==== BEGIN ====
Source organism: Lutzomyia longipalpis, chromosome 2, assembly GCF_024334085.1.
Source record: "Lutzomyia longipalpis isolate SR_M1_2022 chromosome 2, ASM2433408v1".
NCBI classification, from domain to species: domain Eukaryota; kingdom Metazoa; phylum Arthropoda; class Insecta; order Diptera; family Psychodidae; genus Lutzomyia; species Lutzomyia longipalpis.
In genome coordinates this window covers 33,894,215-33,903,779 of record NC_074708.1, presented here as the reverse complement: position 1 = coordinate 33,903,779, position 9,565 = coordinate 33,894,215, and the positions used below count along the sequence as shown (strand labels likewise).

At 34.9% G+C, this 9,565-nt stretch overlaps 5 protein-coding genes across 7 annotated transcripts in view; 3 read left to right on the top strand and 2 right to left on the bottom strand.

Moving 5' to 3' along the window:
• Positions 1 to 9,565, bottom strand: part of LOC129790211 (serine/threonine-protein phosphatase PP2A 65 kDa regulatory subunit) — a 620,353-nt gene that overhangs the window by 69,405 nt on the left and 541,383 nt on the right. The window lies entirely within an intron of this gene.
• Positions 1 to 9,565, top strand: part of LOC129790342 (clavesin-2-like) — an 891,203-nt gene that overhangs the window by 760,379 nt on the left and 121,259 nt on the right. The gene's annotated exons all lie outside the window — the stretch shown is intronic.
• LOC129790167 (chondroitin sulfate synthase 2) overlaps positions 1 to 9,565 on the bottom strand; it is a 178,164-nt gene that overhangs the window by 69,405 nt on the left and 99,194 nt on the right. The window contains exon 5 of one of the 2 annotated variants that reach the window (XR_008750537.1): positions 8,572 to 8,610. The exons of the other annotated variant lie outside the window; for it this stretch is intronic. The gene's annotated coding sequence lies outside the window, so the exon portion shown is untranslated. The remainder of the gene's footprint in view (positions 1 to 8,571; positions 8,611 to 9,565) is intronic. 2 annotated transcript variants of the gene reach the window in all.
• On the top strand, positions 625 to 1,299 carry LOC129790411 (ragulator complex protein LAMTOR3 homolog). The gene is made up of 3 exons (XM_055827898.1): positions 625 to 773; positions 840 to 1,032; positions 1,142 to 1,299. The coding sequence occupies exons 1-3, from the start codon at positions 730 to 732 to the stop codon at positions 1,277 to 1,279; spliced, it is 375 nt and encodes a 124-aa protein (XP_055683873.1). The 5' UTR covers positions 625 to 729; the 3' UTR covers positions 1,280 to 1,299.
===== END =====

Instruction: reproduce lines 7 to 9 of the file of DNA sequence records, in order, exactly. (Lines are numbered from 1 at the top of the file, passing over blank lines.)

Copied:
• Positions 1 to 9,565, bottom strand: part of LOC129790211 (serine/threonine-protein phosphatase PP2A 65 kDa regulatory subunit) — a 620,353-nt gene that overhangs the window by 69,405 nt on the left and 541,383 nt on the right. The window lies entirely within an intron of this gene.
• Positions 1 to 9,565, top strand: part of LOC129790342 (clavesin-2-like) — an 891,203-nt gene that overhangs the window by 760,379 nt on the left and 121,259 nt on the right. The gene's annotated exons all lie outside the window — the stretch shown is intronic.
• LOC129790167 (chondroitin sulfate synthase 2) overlaps positions 1 to 9,565 on the bottom strand; it is a 178,164-nt gene that overhangs the window by 69,405 nt on the left and 99,194 nt on the right. The window contains exon 5 of one of the 2 annotated variants that reach the window (XR_008750537.1): positions 8,572 to 8,610. The exons of the other annotated variant lie outside the window; for it this stretch is intronic. The gene's annotated coding sequence lies outside the window, so the exon portion shown is untranslated. The remainder of the gene's footprint in view (positions 1 to 8,571; positions 8,611 to 9,565) is intronic. 2 annotated transcript variants of the gene reach the window in all.